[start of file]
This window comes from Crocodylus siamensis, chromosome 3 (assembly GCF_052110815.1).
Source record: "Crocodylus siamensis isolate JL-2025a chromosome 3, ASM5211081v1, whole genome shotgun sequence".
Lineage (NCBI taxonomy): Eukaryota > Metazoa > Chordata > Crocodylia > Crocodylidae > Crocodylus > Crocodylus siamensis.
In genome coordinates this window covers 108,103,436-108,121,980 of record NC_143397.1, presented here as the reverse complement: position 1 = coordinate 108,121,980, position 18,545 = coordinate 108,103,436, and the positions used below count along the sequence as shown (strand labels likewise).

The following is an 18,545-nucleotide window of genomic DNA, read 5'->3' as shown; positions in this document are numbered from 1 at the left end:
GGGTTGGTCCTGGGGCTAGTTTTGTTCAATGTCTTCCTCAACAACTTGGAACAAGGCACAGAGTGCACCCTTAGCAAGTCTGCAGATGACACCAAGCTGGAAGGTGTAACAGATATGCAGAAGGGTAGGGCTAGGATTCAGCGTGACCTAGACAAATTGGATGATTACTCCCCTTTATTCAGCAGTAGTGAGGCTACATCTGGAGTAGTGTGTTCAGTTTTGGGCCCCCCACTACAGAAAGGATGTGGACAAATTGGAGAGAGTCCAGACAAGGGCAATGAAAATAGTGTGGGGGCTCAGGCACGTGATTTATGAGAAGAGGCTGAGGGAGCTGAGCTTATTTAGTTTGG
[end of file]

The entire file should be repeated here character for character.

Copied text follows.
This window comes from Crocodylus siamensis, chromosome 3 (assembly GCF_052110815.1).
Source record: "Crocodylus siamensis isolate JL-2025a chromosome 3, ASM5211081v1, whole genome shotgun sequence".
Lineage (NCBI taxonomy): Eukaryota > Metazoa > Chordata > Crocodylia > Crocodylidae > Crocodylus > Crocodylus siamensis.
In genome coordinates this window covers 108,103,436-108,121,980 of record NC_143397.1, presented here as the reverse complement: position 1 = coordinate 108,121,980, position 18,545 = coordinate 108,103,436, and the positions used below count along the sequence as shown (strand labels likewise).

The following is an 18,545-nucleotide window of genomic DNA, read 5'->3' as shown; positions in this document are numbered from 1 at the left end:
GGGTTGGTCCTGGGGCTAGTTTTGTTCAATGTCTTCCTCAACAACTTGGAACAAGGCACAGAGTGCACCCTTAGCAAGTCTGCAGATGACACCAAGCTGGAAGGTGTAACAGATATGCAGAAGGGTAGGGCTAGGATTCAGCGTGACCTAGACAAATTGGATGATTACTCCCCTTTATTCAGCAGTAGTGAGGCTACATCTGGAGTAGTGTGTTCAGTTTTGGGCCCCCCACTACAGAAAGGATGTGGACAAATTGGAGAGAGTCCAGACAAGGGCAATGAAAATAGTGTGGGGGCTCAGGCACGTGATTTATGAGAAGAGGCTGAGGGAGCTGAGCTTATTTAGTTTGG